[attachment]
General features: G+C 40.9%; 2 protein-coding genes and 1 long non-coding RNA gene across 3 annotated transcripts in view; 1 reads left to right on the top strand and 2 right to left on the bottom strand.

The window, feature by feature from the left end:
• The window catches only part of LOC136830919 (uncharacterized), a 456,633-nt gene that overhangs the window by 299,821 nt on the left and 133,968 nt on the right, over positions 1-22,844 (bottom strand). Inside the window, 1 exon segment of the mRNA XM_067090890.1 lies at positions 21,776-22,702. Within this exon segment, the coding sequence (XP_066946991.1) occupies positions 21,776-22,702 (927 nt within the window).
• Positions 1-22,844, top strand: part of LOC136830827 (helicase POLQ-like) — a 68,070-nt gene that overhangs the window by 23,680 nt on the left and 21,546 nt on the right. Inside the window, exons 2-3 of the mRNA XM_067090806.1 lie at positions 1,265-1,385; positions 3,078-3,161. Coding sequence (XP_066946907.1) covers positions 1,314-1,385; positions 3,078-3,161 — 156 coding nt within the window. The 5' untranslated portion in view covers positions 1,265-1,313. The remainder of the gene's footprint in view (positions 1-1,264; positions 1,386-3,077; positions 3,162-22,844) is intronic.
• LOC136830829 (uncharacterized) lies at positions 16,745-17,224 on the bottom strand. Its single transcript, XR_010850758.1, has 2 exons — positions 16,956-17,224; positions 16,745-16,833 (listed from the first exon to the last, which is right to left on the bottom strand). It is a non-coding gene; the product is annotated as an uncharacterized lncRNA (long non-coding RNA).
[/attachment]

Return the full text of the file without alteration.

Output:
General features: G+C 40.9%; 2 protein-coding genes and 1 long non-coding RNA gene across 3 annotated transcripts in view; 1 reads left to right on the top strand and 2 right to left on the bottom strand.

The window, feature by feature from the left end:
• The window catches only part of LOC136830919 (uncharacterized), a 456,633-nt gene that overhangs the window by 299,821 nt on the left and 133,968 nt on the right, over positions 1-22,844 (bottom strand). Inside the window, 1 exon segment of the mRNA XM_067090890.1 lies at positions 21,776-22,702. Within this exon segment, the coding sequence (XP_066946991.1) occupies positions 21,776-22,702 (927 nt within the window).
• Positions 1-22,844, top strand: part of LOC136830827 (helicase POLQ-like) — a 68,070-nt gene that overhangs the window by 23,680 nt on the left and 21,546 nt on the right. Inside the window, exons 2-3 of the mRNA XM_067090806.1 lie at positions 1,265-1,385; positions 3,078-3,161. Coding sequence (XP_066946907.1) covers positions 1,314-1,385; positions 3,078-3,161 — 156 coding nt within the window. The 5' untranslated portion in view covers positions 1,265-1,313. The remainder of the gene's footprint in view (positions 1-1,264; positions 1,386-3,077; positions 3,162-22,844) is intronic.
• LOC136830829 (uncharacterized) lies at positions 16,745-17,224 on the bottom strand. Its single transcript, XR_010850758.1, has 2 exons — positions 16,956-17,224; positions 16,745-16,833 (listed from the first exon to the last, which is right to left on the bottom strand). It is a non-coding gene; the product is annotated as an uncharacterized lncRNA (long non-coding RNA).